People are told that their metabolism will slow as they age, but recent studies indicate that isn’t true. Nor does it appear to be true that women have lower metabolism after menopause. A recent study found that of a group of almost 6,500 people with ages from infancy to elderly people, adults between 20 and 60 had no significant shift in metabolism, with the change being only a decline of about 1% a year after a person turns 60.
The study found that it was more about the shift in lifestyle as people age. With people spending more time being sedentary over the course of the day, their metabolism is slower. There are four ways to help bring your metabolism back to the levels they were when you were in your 20s and 30s.
- Make sure that you are more active over the course of the day, even if you are tired at the end of work. Fat metabolism is slower when you are sedentary, which is what contributes to weight gain. You also need to make sure that you don’t sit still for too long. Break up your sedentary periods with some movement at least once an hour.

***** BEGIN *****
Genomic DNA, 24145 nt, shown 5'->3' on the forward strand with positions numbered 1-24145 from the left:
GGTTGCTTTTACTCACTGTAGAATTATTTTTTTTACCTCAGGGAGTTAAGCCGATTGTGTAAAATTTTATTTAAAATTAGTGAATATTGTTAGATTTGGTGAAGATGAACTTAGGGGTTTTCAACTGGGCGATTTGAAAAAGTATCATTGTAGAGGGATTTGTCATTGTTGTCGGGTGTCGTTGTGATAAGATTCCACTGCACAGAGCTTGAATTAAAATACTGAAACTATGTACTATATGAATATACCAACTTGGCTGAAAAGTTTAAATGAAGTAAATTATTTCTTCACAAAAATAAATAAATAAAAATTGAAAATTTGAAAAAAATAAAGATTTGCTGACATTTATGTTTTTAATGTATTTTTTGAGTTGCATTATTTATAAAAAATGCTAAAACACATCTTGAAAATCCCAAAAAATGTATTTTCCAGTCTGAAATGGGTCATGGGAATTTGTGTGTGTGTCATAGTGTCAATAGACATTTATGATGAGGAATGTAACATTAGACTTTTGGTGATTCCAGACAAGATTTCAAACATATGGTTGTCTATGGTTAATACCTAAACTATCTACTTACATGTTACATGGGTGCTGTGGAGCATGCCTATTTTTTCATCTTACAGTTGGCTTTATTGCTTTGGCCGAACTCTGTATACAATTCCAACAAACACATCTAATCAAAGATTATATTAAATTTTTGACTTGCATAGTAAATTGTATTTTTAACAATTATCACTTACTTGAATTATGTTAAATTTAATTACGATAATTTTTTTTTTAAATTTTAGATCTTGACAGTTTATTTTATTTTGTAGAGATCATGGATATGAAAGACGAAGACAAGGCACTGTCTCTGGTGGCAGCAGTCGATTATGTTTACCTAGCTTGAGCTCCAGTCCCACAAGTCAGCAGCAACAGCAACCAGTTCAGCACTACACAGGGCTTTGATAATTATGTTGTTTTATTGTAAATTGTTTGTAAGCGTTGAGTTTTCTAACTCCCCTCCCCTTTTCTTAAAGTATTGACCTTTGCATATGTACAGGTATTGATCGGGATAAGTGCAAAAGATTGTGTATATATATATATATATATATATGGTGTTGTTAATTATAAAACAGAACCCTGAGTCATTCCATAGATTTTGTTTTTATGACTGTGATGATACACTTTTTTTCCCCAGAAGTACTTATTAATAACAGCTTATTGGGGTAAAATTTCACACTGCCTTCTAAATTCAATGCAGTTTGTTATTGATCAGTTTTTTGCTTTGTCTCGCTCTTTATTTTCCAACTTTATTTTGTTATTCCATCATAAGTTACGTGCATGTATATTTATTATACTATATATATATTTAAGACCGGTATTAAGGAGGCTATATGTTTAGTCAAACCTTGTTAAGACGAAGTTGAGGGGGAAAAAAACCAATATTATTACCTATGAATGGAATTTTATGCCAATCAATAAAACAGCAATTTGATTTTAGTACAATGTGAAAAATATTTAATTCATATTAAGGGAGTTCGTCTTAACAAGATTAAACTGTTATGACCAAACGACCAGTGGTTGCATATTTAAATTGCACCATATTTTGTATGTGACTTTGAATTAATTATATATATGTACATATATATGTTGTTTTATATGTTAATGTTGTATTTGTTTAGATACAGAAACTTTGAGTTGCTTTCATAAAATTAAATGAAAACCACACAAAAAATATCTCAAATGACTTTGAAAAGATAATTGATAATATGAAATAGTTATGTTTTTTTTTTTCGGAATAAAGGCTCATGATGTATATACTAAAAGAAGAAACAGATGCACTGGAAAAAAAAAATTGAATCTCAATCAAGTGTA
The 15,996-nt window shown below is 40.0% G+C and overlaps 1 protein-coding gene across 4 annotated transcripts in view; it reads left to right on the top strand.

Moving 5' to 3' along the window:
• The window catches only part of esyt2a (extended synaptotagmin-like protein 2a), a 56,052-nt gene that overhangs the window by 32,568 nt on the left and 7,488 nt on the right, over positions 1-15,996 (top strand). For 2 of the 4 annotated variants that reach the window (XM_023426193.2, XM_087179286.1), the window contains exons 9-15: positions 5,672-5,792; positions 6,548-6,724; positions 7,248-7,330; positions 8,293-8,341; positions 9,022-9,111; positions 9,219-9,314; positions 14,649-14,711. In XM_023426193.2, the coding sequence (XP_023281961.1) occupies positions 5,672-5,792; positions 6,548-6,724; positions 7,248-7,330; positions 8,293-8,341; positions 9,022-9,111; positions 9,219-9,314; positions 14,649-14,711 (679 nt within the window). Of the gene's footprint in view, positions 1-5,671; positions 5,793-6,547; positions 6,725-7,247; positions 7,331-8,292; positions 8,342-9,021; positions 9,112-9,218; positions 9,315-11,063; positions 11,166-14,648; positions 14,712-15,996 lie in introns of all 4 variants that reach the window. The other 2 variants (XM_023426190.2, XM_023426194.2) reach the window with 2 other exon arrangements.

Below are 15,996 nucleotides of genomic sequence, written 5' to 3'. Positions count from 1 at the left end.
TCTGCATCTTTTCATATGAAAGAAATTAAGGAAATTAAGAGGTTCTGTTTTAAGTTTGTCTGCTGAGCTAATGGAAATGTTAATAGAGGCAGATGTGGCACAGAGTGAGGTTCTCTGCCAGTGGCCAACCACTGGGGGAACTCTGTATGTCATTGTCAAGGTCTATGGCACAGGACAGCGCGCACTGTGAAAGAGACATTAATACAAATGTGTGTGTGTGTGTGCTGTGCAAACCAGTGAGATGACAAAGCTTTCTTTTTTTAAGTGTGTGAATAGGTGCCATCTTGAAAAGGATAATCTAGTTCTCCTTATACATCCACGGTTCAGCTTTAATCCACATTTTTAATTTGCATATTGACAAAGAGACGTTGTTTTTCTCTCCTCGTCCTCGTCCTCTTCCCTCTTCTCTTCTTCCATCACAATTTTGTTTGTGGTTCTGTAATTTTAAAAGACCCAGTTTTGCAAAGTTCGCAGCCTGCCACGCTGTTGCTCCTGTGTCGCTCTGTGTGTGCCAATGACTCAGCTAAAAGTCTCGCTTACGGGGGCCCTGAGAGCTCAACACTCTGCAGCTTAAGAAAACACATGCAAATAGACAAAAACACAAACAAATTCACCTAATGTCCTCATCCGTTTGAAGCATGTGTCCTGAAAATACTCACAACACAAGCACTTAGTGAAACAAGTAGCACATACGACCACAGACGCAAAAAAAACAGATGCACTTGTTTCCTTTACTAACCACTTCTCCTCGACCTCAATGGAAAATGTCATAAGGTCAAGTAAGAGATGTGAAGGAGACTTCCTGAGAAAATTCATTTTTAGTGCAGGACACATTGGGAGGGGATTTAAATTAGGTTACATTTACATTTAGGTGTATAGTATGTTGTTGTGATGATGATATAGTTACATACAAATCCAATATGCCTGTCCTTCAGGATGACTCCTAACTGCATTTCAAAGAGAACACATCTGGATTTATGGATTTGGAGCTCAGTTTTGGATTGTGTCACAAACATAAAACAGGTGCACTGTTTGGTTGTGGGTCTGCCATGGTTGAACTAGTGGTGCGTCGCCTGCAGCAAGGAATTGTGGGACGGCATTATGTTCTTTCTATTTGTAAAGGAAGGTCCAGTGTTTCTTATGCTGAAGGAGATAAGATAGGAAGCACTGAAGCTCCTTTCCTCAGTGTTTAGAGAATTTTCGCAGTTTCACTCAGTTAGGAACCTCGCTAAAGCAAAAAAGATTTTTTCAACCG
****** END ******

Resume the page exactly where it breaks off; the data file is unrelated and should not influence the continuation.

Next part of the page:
- The two most effective ways of exercising to boost your metabolism are strength training and high-intensity interval training. High intensity workouts raise the heart rate to increase the metabolic rate. Strength training increases the amount of muscle you have, which increases your metabolism. By doing both types of training every week, you can increase your metabolism back to where it should be based on how much you moved as a young adult.
- Protein and water are effective for increasing metabolism because they boost the thermic effect of food.
- Ensure you get adequate sleep to allow your mind and body to recover after a full, stressful day. Lack of sleep causes a host of health problems, and about one third of American adults are estimated not to get adequate sleep on a daily basis.
You can read the full article at It’s Not Your Age That’s Slowing Your Metabolism, New Research Says. Here’s What to Do. There is also a short video about the many benefits of increasing your exercise level, including keeping that extra weight from packing on as you age.